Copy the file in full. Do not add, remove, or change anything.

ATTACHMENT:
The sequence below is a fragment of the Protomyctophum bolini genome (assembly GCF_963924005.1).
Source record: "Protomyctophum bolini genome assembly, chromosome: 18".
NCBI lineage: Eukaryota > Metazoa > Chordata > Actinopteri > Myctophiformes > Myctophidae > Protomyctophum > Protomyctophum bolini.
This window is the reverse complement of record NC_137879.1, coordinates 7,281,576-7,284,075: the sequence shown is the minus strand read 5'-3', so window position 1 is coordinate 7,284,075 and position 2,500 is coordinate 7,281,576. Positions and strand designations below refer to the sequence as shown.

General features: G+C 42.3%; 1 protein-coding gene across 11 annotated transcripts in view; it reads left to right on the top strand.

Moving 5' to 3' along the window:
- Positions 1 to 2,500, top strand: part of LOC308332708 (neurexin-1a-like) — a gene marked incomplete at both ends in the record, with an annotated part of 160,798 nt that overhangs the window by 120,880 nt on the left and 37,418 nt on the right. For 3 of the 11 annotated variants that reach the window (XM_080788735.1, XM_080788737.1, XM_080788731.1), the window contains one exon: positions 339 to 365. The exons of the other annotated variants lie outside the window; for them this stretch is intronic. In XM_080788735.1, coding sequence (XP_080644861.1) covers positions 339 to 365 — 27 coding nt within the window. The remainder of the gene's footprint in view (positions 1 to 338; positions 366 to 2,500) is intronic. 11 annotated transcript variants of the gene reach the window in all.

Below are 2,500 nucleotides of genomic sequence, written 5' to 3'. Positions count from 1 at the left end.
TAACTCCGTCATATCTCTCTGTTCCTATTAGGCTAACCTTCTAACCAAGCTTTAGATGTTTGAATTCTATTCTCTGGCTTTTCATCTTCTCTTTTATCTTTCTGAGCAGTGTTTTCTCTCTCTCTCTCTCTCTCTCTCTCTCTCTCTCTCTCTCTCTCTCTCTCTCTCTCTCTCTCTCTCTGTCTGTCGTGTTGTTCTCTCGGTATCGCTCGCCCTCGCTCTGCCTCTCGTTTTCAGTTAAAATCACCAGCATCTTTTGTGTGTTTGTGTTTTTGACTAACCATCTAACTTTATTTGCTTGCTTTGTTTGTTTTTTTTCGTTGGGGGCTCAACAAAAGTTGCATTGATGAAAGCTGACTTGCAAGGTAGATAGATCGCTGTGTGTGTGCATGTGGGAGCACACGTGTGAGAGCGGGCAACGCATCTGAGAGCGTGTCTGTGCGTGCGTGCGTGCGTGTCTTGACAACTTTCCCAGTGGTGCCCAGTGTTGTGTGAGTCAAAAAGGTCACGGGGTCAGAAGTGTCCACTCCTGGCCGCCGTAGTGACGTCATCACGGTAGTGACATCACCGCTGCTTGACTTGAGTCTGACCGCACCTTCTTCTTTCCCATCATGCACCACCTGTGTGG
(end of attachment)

The sequence below is a fragment of the Protomyctophum bolini genome (assembly GCF_963924005.1).
Source record: "Protomyctophum bolini genome assembly, chromosome: 18".
NCBI lineage: Eukaryota > Metazoa > Chordata > Actinopteri > Myctophiformes > Myctophidae > Protomyctophum > Protomyctophum bolini.
This window is the reverse complement of record NC_137879.1, coordinates 7,281,576-7,284,075: the sequence shown is the minus strand read 5'-3', so window position 1 is coordinate 7,284,075 and position 2,500 is coordinate 7,281,576. Positions and strand designations below refer to the sequence as shown.

General features: G+C 42.3%; 1 protein-coding gene across 11 annotated transcripts in view; it reads left to right on the top strand.

Moving 5' to 3' along the window:
- Positions 1 to 2,500, top strand: part of LOC308332708 (neurexin-1a-like) — a gene marked incomplete at both ends in the record, with an annotated part of 160,798 nt that overhangs the window by 120,880 nt on the left and 37,418 nt on the right. For 3 of the 11 annotated variants that reach the window (XM_080788735.1, XM_080788737.1, XM_080788731.1), the window contains one exon: positions 339 to 365. The exons of the other annotated variants lie outside the window; for them this stretch is intronic. In XM_080788735.1, coding sequence (XP_080644861.1) covers positions 339 to 365 — 27 coding nt within the window. The remainder of the gene's footprint in view (positions 1 to 338; positions 366 to 2,500) is intronic. 11 annotated transcript variants of the gene reach the window in all.

Below are 2,500 nucleotides of genomic sequence, written 5' to 3'. Positions count from 1 at the left end.
TAACTCCGTCATATCTCTCTGTTCCTATTAGGCTAACCTTCTAACCAAGCTTTAGATGTTTGAATTCTATTCTCTGGCTTTTCATCTTCTCTTTTATCTTTCTGAGCAGTGTTTTCTCTCTCTCTCTCTCTCTCTCTCTCTCTCTCTCTCTCTCTCTCTCTCTCTCTCTCTCTCTCTCTCTGTCTGTCGTGTTGTTCTCTCGGTATCGCTCGCCCTCGCTCTGCCTCTCGTTTTCAGTTAAAATCACCAGCATCTTTTGTGTGTTTGTGTTTTTGACTAACCATCTAACTTTATTTGCTTGCTTTGTTTGTTTTTTTTCGTTGGGGGCTCAACAAAAGTTGCATTGATGAAAGCTGACTTGCAAGGTAGATAGATCGCTGTGTGTGTGCATGTGGGAGCACACGTGTGAGAGCGGGCAACGCATCTGAGAGCGTGTCTGTGCGTGCGTGCGTGCGTGTCTTGACAACTTTCCCAGTGGTGCCCAGTGTTGTGTGAGTCAAAAAGGTCACGGGGTCAGAAGTGTCCACTCCTGGCCGCCGTAGTGACGTCATCACGGTAGTGACATCACCGCTGCTTGACTTGAGTCTGACCGCACCTTCTTCTTTCCCATCATGCACCACCTGTGTGG